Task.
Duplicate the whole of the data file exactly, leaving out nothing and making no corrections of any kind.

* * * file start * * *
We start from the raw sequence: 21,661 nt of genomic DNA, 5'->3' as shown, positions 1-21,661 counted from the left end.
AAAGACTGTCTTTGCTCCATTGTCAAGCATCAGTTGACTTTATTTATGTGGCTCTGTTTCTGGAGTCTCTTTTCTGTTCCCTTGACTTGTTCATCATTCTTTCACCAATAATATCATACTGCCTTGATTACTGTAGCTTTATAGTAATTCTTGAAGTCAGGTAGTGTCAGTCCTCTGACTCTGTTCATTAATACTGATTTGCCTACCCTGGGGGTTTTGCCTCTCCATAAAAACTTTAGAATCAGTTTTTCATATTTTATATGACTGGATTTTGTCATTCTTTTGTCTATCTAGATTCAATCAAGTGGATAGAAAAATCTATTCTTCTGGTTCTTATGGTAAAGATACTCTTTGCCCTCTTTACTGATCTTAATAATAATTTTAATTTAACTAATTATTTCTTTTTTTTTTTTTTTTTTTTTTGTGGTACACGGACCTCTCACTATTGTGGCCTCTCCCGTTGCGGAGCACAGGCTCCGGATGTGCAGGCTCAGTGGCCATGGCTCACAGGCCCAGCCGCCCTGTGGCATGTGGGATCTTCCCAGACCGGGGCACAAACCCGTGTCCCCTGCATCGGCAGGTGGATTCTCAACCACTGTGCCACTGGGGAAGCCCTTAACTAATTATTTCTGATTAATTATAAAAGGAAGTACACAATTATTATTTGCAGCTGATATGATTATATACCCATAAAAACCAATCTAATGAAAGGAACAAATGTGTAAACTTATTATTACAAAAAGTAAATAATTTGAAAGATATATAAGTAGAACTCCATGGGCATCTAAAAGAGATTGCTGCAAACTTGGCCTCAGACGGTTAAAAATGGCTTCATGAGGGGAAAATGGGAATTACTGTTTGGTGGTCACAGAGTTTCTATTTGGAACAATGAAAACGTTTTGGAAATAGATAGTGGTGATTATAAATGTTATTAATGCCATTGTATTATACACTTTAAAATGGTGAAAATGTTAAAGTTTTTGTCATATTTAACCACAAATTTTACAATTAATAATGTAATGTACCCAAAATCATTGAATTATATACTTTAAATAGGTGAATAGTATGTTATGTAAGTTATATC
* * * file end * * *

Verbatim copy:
We start from the raw sequence: 21,661 nt of genomic DNA, 5'->3' as shown, positions 1-21,661 counted from the left end.
AAAGACTGTCTTTGCTCCATTGTCAAGCATCAGTTGACTTTATTTATGTGGCTCTGTTTCTGGAGTCTCTTTTCTGTTCCCTTGACTTGTTCATCATTCTTTCACCAATAATATCATACTGCCTTGATTACTGTAGCTTTATAGTAATTCTTGAAGTCAGGTAGTGTCAGTCCTCTGACTCTGTTCATTAATACTGATTTGCCTACCCTGGGGGTTTTGCCTCTCCATAAAAACTTTAGAATCAGTTTTTCATATTTTATATGACTGGATTTTGTCATTCTTTTGTCTATCTAGATTCAATCAAGTGGATAGAAAAATCTATTCTTCTGGTTCTTATGGTAAAGATACTCTTTGCCCTCTTTACTGATCTTAATAATAATTTTAATTTAACTAATTATTTCTTTTTTTTTTTTTTTTTTTTTTGTGGTACACGGACCTCTCACTATTGTGGCCTCTCCCGTTGCGGAGCACAGGCTCCGGATGTGCAGGCTCAGTGGCCATGGCTCACAGGCCCAGCCGCCCTGTGGCATGTGGGATCTTCCCAGACCGGGGCACAAACCCGTGTCCCCTGCATCGGCAGGTGGATTCTCAACCACTGTGCCACTGGGGAAGCCCTTAACTAATTATTTCTGATTAATTATAAAAGGAAGTACACAATTATTATTTGCAGCTGATATGATTATATACCCATAAAAACCAATCTAATGAAAGGAACAAATGTGTAAACTTATTATTACAAAAAGTAAATAATTTGAAAGATATATAAGTAGAACTCCATGGGCATCTAAAAGAGATTGCTGCAAACTTGGCCTCAGACGGTTAAAAATGGCTTCATGAGGGGAAAATGGGAATTACTGTTTGGTGGTCACAGAGTTTCTATTTGGAACAATGAAAACGTTTTGGAAATAGATAGTGGTGATTATAAATGTTATTAATGCCATTGTATTATACACTTTAAAATGGTGAAAATGTTAAAGTTTTTGTCATATTTAACCACAAATTTTACAATTAATAATGTAATGTACCCAAAATCATTGAATTATATACTTTAAATAGGTGAATAGTATGTTATGTAAGTTATATC